Instead of my usual book reviewy type post in regards to my latest finished read, Jandar of Callisto by Lin Carter, I had an interesting question pop into my head as I was finishing this I wanted to talk out. I’m sure you can guess what that question was, what since it’s the title of this post. (sidenote, Jandar has the best author note ever)
Why do some stories age well?
Jandar is from 1972 and was recommended to me by my dad on my last trip to The Bookbarn, which has come up in the last three or four posts of mine. When John Carter was made into a movie, it made me want to read the book much more than see the green screen fest. My dad picked out this book for me when we couldn’t find any of the John Carter books. It’s similar in genre and style. In fact, Lin Carter dedicates the book to John Carter’s author, Edgar Rice Burroughs. So what we’ve got here is a forty year old book written in homage to a book almost sixty years older than that. I enjoyed the book a lot. It was straight up fast paced and fun. There’s no deep science to it. Any scientific or fantastical question is answered in the simplest manner and we’re moved on. Pacing and action are paramount on Callisto but there’s some character growth going on too, mostly with Koja, an insect-like alien Jandar makes friends with eventually.
There were some things I found a little bit dated, mostly with the treatment of Darloona, a princess in exile who Jandar gets the warm fuzzies for. We meet her throwing down with a biggun jungle beastie. Here she’s a tough hunter. She’s in a bit over her head since it was a very large beastie but she’s out in the wilderness being awesome. The bad guy treats her like she should be a trophy to be won. Eh… I’ll let that one slide. He’s the bad guy and he’s doing it so he can inherit her kingdom. I’ll bite on that. I just get a sense that the author isn’t quite sure what to do with Darloona, wavering between her being tough and progressive for ’72 and a more ‘traditional’ and dated role.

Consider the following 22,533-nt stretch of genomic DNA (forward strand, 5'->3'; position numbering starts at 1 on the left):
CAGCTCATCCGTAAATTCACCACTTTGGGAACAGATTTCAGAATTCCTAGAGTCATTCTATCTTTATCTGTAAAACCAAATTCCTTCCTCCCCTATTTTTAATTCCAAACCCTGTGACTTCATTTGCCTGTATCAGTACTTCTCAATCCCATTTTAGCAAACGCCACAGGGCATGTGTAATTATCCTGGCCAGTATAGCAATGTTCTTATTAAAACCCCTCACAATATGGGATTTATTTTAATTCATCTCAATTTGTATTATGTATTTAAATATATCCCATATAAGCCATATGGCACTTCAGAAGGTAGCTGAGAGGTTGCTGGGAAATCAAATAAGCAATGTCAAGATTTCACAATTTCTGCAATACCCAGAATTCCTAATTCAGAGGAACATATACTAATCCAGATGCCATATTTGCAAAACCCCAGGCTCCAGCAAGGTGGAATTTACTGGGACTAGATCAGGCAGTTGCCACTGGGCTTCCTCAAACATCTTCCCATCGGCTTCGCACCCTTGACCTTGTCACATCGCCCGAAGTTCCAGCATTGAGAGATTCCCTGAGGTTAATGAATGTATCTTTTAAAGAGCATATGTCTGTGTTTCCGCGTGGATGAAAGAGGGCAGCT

Even with those faults, Jandar of Callisto is a worthy read, fast and fun. This is a crazy juxtaposition with the book I read prior to this.
His Majesty’s Dragon? Nope. It was Element 79 by Fred Hoyle.
I didn’t even realize this was a book full of short stories until I pinged the Goodreads page. There’s nothing to actually indicate this on the back cover review or in the front of the book. I figured they were just titled chapters, something common in older books. I couldn’t get through the first twenty pages. A bunch of people were abducted by aliens that they never see and are held in captivity on a space ship. They’re pretty much a zoo. Upon finding out this was really a short story, I went and read the end of it… and it was horribly vague with no actual ending. The whole thing is dated from 1967, smack in the New Wave of science fiction. I’m familiar with New Wave, early Zelazny is considered part of it. It’s very cerebral and psychological and barely readable.